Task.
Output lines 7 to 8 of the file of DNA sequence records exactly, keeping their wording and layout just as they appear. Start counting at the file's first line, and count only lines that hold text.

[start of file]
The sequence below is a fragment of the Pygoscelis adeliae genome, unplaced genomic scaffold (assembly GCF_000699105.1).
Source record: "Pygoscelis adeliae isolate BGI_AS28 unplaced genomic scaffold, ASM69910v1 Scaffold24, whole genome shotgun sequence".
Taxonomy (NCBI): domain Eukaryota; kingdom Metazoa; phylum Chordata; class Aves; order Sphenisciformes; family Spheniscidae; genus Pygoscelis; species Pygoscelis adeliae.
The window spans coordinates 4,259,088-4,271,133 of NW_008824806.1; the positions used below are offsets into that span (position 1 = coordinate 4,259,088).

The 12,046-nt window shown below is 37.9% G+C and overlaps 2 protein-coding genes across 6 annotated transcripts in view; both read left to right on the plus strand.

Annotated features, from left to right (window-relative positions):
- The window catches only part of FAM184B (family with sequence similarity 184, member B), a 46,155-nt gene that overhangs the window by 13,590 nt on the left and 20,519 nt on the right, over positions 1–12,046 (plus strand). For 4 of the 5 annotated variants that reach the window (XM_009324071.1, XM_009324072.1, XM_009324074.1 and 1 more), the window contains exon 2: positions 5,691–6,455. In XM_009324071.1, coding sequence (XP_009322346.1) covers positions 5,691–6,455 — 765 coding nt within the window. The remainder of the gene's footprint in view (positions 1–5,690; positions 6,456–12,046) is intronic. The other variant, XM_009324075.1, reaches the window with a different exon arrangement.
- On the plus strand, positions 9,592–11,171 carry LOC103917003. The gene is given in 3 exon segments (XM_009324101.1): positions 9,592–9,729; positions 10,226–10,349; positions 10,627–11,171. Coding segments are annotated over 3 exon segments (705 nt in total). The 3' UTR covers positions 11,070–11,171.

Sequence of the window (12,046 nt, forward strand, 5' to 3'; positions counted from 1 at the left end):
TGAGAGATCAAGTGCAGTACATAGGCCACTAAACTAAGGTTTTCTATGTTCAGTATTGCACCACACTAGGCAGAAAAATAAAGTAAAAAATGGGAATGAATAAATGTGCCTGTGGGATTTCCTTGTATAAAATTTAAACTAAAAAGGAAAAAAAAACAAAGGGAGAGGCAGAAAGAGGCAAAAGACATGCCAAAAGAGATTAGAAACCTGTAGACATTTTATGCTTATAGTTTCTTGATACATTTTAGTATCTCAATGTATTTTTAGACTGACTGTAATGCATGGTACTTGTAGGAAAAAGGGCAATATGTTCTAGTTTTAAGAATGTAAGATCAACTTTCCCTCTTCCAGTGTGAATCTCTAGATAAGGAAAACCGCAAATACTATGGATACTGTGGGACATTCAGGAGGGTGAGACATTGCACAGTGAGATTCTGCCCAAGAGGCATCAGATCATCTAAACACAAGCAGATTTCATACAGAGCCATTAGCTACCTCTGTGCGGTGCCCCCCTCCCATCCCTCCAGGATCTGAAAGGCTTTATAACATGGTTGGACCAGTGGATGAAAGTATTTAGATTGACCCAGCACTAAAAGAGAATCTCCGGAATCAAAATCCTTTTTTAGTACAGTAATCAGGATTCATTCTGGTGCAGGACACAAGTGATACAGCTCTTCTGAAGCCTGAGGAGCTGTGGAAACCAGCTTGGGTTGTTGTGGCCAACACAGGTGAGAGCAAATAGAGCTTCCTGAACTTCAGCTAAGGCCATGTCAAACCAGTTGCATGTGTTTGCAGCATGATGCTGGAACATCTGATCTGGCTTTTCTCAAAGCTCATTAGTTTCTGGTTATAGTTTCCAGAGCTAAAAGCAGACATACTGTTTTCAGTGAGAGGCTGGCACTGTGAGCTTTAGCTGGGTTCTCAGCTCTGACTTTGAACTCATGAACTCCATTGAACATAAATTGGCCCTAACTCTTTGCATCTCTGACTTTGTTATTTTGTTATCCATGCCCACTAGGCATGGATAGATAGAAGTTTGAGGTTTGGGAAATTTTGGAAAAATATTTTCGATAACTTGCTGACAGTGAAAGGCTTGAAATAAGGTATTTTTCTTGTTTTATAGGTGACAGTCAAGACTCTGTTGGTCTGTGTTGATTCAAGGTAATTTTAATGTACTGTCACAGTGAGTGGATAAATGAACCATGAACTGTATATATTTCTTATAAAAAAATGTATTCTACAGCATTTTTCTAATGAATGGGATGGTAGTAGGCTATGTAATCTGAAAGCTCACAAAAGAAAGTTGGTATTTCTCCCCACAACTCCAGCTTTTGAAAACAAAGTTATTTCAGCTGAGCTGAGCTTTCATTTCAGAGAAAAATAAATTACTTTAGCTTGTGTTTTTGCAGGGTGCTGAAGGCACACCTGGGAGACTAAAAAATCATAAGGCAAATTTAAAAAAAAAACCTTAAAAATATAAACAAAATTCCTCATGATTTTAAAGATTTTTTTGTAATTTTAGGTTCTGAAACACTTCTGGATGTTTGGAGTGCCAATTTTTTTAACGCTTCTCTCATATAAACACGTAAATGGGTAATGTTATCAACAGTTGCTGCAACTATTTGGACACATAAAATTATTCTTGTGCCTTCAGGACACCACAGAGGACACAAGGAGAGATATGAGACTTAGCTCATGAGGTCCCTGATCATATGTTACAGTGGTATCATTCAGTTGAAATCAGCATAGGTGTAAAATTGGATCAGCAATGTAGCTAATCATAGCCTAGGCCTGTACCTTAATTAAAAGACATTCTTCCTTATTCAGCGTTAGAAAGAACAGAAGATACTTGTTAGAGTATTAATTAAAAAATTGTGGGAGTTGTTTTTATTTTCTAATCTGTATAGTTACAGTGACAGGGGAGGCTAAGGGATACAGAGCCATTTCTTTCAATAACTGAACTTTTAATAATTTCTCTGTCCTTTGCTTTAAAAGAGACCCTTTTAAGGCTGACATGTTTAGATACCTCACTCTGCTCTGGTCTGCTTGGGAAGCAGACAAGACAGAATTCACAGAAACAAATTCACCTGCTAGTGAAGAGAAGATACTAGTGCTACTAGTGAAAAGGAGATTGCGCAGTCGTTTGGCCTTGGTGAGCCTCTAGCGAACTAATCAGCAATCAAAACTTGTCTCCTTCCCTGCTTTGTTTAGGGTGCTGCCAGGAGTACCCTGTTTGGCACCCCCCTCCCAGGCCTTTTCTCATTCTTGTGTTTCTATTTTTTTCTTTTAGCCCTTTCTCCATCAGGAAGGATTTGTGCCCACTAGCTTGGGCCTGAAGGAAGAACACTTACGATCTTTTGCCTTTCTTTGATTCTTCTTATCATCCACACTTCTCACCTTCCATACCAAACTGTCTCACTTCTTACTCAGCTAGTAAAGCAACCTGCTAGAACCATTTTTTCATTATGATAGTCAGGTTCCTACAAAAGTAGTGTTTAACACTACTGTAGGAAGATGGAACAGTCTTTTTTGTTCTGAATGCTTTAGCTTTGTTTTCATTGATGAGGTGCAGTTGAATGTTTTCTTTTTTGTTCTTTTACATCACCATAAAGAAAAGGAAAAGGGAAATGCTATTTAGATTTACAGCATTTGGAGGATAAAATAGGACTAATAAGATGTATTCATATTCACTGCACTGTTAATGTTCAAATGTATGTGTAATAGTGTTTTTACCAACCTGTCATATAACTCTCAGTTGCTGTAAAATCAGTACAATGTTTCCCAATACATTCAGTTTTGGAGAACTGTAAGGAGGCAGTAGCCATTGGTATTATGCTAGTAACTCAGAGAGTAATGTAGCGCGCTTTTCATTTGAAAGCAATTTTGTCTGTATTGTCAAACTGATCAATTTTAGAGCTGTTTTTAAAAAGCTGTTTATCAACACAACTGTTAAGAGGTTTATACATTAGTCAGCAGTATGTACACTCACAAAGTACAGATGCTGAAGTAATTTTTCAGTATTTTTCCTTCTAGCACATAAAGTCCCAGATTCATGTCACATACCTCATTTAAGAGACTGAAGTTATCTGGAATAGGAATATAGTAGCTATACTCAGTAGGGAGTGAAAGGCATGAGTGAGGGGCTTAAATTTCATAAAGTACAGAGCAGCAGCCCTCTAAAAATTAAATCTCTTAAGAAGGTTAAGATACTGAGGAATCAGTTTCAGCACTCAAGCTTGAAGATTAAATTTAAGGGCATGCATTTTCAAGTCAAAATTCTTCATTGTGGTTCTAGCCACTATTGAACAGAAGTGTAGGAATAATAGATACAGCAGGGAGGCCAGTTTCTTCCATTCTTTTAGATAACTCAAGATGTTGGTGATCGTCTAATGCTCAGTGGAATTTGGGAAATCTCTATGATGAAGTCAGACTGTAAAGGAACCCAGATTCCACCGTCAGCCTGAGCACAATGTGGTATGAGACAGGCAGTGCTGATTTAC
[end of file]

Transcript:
- The window catches only part of FAM184B (family with sequence similarity 184, member B), a 46,155-nt gene that overhangs the window by 13,590 nt on the left and 20,519 nt on the right, over positions 1–12,046 (plus strand). For 4 of the 5 annotated variants that reach the window (XM_009324071.1, XM_009324072.1, XM_009324074.1 and 1 more), the window contains exon 2: positions 5,691–6,455. In XM_009324071.1, coding sequence (XP_009322346.1) covers positions 5,691–6,455 — 765 coding nt within the window. The remainder of the gene's footprint in view (positions 1–5,690; positions 6,456–12,046) is intronic. The other variant, XM_009324075.1, reaches the window with a different exon arrangement.
- On the plus strand, positions 9,592–11,171 carry LOC103917003. The gene is given in 3 exon segments (XM_009324101.1): positions 9,592–9,729; positions 10,226–10,349; positions 10,627–11,171. Coding segments are annotated over 3 exon segments (705 nt in total). The 3' UTR covers positions 11,070–11,171.